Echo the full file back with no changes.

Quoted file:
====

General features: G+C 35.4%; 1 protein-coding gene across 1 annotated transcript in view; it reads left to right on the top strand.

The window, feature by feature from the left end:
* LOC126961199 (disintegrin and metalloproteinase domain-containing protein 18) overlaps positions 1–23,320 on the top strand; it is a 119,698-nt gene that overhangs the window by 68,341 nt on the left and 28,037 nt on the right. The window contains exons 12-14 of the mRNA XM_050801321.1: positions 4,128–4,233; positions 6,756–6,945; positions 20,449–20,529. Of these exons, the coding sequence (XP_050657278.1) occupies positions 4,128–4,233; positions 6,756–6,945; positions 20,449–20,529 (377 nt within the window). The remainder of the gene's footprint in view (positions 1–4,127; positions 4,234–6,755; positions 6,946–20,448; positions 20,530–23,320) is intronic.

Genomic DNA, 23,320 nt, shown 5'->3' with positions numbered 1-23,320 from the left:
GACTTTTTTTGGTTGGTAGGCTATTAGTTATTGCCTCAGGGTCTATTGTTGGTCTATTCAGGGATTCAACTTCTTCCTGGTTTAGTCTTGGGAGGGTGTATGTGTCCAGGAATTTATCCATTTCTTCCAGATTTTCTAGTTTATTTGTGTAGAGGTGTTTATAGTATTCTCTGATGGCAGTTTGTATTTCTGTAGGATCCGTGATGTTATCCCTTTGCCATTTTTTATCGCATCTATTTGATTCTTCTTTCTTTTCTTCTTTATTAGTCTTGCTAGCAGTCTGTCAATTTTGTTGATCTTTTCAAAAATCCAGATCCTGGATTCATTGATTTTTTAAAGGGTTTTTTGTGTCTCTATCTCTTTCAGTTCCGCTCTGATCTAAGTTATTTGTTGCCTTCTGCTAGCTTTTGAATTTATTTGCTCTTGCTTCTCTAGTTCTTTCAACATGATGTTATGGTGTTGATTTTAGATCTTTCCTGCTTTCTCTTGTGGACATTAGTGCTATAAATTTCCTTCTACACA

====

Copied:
General features: G+C 35.4%; 1 protein-coding gene across 1 annotated transcript in view; it reads left to right on the top strand.

The window, feature by feature from the left end:
* LOC126961199 (disintegrin and metalloproteinase domain-containing protein 18) overlaps positions 1–23,320 on the top strand; it is a 119,698-nt gene that overhangs the window by 68,341 nt on the left and 28,037 nt on the right. The window contains exons 12-14 of the mRNA XM_050801321.1: positions 4,128–4,233; positions 6,756–6,945; positions 20,449–20,529. Of these exons, the coding sequence (XP_050657278.1) occupies positions 4,128–4,233; positions 6,756–6,945; positions 20,449–20,529 (377 nt within the window). The remainder of the gene's footprint in view (positions 1–4,127; positions 4,234–6,755; positions 6,946–20,448; positions 20,530–23,320) is intronic.

Genomic DNA, 23,320 nt, shown 5'->3' with positions numbered 1-23,320 from the left:
GACTTTTTTTGGTTGGTAGGCTATTAGTTATTGCCTCAGGGTCTATTGTTGGTCTATTCAGGGATTCAACTTCTTCCTGGTTTAGTCTTGGGAGGGTGTATGTGTCCAGGAATTTATCCATTTCTTCCAGATTTTCTAGTTTATTTGTGTAGAGGTGTTTATAGTATTCTCTGATGGCAGTTTGTATTTCTGTAGGATCCGTGATGTTATCCCTTTGCCATTTTTTATCGCATCTATTTGATTCTTCTTTCTTTTCTTCTTTATTAGTCTTGCTAGCAGTCTGTCAATTTTGTTGATCTTTTCAAAAATCCAGATCCTGGATTCATTGATTTTTTAAAGGGTTTTTTGTGTCTCTATCTCTTTCAGTTCCGCTCTGATCTAAGTTATTTGTTGCCTTCTGCTAGCTTTTGAATTTATTTGCTCTTGCTTCTCTAGTTCTTTCAACATGATGTTATGGTGTTGATTTTAGATCTTTCCTGCTTTCTCTTGTGGACATTAGTGCTATAAATTTCCTTCTACACA